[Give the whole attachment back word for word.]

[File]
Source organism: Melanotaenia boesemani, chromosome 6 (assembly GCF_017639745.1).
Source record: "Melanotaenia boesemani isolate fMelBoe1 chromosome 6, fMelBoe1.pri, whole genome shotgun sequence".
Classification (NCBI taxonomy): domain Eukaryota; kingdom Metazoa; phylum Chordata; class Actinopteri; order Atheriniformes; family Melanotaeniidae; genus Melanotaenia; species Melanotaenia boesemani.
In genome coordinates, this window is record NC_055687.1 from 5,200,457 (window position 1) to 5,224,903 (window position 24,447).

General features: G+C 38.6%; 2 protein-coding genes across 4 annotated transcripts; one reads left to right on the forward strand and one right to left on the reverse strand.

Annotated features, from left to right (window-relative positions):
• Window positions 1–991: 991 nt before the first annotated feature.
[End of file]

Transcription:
Source organism: Melanotaenia boesemani, chromosome 6 (assembly GCF_017639745.1).
Source record: "Melanotaenia boesemani isolate fMelBoe1 chromosome 6, fMelBoe1.pri, whole genome shotgun sequence".
Classification (NCBI taxonomy): domain Eukaryota; kingdom Metazoa; phylum Chordata; class Actinopteri; order Atheriniformes; family Melanotaeniidae; genus Melanotaenia; species Melanotaenia boesemani.
In genome coordinates, this window is record NC_055687.1 from 5,200,457 (window position 1) to 5,224,903 (window position 24,447).

General features: G+C 38.6%; 2 protein-coding genes across 4 annotated transcripts; one reads left to right on the forward strand and one right to left on the reverse strand.

Annotated features, from left to right (window-relative positions):
• Window positions 1–991: 991 nt before the first annotated feature.